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Star Magnolia

Category:

An ideal accent tree for smaller home landscapes, features extremely fragrant star-shaped snow-white flowers in early spring, upright and multi-stemmed with neat foliage; one of the hardiest, although flowers are occasionally damaged by late spring frosts

Characteristics

Species:
stellata
Average Landscape Height:
15 feet
Average Landscape Width:
10 feet
Genus:
Magnolia
Branching:
multi-stemmed
Plant Form:
oval
Canopy:
low
Density:
dense
Growth Rate:
slow
Pruning:
prune after flowering
Flower Color:
white
Flower Form:
star
Flower Fragrance:
high
Flower Period:
in early spring
Summer Foliage Color:
dark green
Fall Color:
copper
Maximum Light:
full sun
Minimum Light:
partial shade
Maximum Moisture:
moist
Minimum Moisture:
moist

Ornamental Features

Star Magnolia is bathed in stunning fragrant white star-shaped flowers at the ends of the branches in early spring before the leaves. It has dark green deciduous foliage. The pointy leaves turn coppery-bronze in fall. The fruits are showy pink pods displayed in early fall.

Landscape Attributes

Star Magnolia is a dense multi-stemmed deciduous shrub with a shapely oval form. Its average texture blends into the landscape, but can be balanced by one or two finer or coarser trees or shrubs for an effective composition.

Planting & Growing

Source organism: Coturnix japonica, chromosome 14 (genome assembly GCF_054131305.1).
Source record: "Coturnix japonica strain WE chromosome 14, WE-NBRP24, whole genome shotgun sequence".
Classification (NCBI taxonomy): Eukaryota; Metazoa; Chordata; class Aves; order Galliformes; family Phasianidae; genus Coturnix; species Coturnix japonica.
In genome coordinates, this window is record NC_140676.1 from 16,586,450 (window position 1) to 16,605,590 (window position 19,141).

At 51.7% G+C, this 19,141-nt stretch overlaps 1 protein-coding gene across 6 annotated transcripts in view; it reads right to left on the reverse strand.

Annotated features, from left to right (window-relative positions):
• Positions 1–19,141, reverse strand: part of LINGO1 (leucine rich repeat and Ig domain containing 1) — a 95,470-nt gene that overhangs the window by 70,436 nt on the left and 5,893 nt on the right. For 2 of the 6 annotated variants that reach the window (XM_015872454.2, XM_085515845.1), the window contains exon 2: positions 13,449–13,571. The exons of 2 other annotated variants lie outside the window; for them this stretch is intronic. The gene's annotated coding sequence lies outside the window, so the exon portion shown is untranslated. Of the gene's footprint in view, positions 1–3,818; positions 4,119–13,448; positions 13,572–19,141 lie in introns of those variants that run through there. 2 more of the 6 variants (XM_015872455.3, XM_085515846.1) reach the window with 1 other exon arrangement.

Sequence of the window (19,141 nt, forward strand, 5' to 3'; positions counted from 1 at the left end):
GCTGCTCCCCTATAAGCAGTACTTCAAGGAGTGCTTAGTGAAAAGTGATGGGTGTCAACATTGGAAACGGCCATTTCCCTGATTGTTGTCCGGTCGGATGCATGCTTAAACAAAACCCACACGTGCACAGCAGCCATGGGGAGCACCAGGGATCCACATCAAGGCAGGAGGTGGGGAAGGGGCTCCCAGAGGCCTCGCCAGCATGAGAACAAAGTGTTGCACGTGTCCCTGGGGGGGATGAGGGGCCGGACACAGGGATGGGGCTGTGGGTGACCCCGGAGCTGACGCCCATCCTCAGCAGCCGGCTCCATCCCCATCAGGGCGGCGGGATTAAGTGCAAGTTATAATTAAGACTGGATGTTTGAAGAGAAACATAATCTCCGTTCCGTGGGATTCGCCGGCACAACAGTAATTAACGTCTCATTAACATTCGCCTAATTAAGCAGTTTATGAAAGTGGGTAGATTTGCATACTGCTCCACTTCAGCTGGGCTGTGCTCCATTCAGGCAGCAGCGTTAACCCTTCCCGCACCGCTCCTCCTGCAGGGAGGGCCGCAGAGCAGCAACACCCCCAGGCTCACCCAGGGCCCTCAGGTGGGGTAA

Star Magnolia will grow to be about 15 feet tall at maturity, with a spread of 10 feet. It has a low canopy with a typical clearance of 5 feet from the ground, and is suitable for planting under power lines. It grows at a slow rate, and under ideal conditions can be expected to live for 80 years or more.

This shrub does best in full sun to partial shade. It requires an evenly moist well-drained soil for optimal growth, but will die in standing water. It is not particular as to soil type, but has a definite preference for acidic soils. It is quite intolerant of urban pollution, therefore inner city or urban streetside plantings are best avoided, and will benefit from being planted in a relatively sheltered location. Consider applying a thick mulch around the root zone in winter to protect it in exposed locations or colder microclimates. This species is not originally from North America.

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